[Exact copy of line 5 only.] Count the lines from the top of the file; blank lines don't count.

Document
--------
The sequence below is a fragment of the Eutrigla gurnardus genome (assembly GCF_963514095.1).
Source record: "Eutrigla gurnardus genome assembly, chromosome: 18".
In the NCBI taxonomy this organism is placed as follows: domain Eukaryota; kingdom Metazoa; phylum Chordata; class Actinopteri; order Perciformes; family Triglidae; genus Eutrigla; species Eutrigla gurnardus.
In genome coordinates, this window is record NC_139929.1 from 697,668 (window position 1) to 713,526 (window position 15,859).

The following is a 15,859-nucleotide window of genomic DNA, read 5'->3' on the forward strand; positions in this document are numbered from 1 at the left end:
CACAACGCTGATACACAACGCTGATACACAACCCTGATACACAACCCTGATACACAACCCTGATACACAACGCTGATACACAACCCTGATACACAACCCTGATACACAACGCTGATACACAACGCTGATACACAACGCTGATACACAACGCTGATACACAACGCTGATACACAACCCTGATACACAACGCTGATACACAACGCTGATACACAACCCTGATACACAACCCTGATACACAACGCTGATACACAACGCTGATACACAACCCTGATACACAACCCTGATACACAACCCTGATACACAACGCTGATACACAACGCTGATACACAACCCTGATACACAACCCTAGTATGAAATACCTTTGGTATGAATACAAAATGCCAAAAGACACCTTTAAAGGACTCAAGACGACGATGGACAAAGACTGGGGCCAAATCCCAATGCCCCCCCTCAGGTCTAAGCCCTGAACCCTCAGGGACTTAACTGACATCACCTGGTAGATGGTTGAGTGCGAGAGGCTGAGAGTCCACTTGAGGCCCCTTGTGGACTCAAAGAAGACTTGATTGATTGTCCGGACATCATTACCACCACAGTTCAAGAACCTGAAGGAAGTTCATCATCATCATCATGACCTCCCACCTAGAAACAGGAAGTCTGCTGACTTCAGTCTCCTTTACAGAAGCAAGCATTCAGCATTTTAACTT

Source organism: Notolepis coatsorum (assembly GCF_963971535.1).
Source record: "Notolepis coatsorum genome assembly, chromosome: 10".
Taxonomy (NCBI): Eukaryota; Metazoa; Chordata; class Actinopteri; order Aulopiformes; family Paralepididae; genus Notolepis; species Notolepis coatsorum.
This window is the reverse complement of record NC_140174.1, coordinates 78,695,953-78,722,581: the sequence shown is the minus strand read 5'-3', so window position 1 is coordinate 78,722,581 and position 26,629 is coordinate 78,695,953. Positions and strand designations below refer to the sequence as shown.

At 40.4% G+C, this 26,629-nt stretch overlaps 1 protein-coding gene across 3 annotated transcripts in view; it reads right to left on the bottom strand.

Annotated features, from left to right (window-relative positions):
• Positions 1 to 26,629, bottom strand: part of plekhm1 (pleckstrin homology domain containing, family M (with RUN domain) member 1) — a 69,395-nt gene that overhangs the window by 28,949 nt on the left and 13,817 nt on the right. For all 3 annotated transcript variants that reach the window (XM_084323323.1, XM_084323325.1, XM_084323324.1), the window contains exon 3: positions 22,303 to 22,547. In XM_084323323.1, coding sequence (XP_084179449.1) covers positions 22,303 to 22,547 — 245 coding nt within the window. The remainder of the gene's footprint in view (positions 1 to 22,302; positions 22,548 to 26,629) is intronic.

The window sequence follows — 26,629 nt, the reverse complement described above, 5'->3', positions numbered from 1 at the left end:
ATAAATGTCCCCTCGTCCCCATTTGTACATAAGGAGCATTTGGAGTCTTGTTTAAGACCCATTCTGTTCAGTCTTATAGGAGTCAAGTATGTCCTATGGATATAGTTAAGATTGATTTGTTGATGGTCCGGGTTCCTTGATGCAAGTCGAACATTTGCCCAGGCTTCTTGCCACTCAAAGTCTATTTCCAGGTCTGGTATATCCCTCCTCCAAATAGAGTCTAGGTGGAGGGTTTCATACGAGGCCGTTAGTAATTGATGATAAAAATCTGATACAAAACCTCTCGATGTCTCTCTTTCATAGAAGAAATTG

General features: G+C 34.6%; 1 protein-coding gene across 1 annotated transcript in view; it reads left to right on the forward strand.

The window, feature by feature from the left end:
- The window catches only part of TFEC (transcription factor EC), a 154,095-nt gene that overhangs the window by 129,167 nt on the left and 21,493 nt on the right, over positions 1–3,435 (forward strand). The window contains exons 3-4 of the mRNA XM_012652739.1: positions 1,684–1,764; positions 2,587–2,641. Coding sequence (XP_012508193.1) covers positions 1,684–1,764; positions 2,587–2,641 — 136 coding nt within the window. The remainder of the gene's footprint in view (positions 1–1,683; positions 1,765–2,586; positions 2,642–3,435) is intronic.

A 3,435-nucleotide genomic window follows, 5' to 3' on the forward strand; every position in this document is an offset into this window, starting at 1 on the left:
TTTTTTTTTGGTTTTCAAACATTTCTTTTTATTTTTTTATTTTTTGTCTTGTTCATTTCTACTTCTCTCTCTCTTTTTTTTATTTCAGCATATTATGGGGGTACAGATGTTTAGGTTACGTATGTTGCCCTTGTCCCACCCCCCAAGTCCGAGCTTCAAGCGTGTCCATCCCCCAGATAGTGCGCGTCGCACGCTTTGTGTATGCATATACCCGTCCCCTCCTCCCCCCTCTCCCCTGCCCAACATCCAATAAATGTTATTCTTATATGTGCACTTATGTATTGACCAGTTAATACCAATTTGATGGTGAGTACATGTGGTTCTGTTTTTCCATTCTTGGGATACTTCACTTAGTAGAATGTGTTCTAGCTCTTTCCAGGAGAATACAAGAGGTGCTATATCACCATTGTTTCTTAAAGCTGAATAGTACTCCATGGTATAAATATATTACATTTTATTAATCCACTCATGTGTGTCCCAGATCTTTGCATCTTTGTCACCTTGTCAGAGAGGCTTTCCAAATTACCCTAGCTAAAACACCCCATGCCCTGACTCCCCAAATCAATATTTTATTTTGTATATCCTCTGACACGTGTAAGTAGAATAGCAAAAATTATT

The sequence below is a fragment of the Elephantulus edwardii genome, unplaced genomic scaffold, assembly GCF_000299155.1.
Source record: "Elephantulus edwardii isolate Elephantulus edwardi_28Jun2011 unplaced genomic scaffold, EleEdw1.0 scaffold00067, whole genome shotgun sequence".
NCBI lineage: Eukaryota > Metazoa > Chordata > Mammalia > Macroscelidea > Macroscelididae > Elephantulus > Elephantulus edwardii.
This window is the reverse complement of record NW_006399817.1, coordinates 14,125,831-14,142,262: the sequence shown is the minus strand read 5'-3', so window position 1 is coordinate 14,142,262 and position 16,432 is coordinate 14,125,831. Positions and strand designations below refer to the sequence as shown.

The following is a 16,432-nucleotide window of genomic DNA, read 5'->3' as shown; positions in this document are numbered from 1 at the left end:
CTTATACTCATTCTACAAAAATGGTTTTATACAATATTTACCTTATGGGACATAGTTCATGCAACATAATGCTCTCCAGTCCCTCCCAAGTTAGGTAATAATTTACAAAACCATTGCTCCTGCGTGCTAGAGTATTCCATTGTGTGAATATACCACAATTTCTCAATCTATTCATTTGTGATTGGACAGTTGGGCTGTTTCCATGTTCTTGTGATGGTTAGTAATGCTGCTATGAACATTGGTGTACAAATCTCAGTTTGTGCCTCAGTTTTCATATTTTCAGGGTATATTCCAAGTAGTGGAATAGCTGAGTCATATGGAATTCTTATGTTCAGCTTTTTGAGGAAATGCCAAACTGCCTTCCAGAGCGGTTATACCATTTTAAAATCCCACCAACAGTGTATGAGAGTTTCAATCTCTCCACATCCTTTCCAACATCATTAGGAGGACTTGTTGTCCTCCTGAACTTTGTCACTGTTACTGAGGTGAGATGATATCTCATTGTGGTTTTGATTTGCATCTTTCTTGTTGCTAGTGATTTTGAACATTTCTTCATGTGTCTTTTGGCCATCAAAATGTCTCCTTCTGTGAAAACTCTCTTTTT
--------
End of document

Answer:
The following is a 15,859-nucleotide window of genomic DNA, read 5'->3' on the forward strand; positions in this document are numbered from 1 at the left end: